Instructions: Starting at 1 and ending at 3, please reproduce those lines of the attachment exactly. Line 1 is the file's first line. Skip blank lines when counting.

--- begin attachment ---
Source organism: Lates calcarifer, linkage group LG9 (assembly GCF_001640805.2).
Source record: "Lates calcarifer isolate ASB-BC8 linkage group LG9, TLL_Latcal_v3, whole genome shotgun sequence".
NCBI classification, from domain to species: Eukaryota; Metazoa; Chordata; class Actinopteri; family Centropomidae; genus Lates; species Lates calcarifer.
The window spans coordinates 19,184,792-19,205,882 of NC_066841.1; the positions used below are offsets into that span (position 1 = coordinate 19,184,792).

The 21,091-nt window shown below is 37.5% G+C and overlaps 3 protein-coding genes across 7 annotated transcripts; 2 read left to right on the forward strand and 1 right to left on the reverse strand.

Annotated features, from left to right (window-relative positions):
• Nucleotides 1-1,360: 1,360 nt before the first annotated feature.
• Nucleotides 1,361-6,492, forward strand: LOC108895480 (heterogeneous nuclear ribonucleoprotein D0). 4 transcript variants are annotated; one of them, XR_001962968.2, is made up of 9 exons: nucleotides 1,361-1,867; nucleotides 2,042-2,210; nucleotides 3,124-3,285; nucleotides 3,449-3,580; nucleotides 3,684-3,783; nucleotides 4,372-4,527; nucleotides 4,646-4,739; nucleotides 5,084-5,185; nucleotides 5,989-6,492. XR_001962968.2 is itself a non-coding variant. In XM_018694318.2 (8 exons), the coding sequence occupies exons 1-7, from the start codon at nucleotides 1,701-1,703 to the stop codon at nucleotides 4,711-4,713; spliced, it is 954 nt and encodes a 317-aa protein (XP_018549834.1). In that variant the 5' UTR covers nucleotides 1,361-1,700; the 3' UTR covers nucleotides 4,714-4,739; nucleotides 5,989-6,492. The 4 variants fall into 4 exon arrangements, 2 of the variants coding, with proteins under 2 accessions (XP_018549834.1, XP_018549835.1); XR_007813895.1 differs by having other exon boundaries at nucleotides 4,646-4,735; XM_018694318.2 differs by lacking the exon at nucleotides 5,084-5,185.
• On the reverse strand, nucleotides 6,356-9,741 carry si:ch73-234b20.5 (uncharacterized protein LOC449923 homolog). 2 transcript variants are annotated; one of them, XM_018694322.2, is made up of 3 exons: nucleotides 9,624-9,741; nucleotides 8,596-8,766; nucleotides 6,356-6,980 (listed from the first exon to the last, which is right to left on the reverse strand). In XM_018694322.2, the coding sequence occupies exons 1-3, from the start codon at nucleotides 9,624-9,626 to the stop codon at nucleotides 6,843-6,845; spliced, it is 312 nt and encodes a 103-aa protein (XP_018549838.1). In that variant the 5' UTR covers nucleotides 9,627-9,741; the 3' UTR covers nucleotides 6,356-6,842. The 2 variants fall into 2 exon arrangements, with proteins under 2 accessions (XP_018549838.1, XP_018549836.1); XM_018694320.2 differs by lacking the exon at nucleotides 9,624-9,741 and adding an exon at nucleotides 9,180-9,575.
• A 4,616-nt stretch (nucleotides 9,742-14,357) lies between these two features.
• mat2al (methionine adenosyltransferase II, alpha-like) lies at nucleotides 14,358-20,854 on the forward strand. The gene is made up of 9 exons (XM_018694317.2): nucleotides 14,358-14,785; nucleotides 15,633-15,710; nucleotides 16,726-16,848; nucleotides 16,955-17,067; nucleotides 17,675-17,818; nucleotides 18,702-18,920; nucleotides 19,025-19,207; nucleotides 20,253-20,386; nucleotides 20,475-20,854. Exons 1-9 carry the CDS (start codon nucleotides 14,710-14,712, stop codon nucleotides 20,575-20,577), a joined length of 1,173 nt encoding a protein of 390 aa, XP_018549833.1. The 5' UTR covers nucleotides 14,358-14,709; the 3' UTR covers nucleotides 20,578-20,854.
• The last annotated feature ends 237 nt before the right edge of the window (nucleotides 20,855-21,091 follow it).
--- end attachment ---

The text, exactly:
Source organism: Lates calcarifer, linkage group LG9 (assembly GCF_001640805.2).
Source record: "Lates calcarifer isolate ASB-BC8 linkage group LG9, TLL_Latcal_v3, whole genome shotgun sequence".
NCBI classification, from domain to species: Eukaryota; Metazoa; Chordata; class Actinopteri; family Centropomidae; genus Lates; species Lates calcarifer.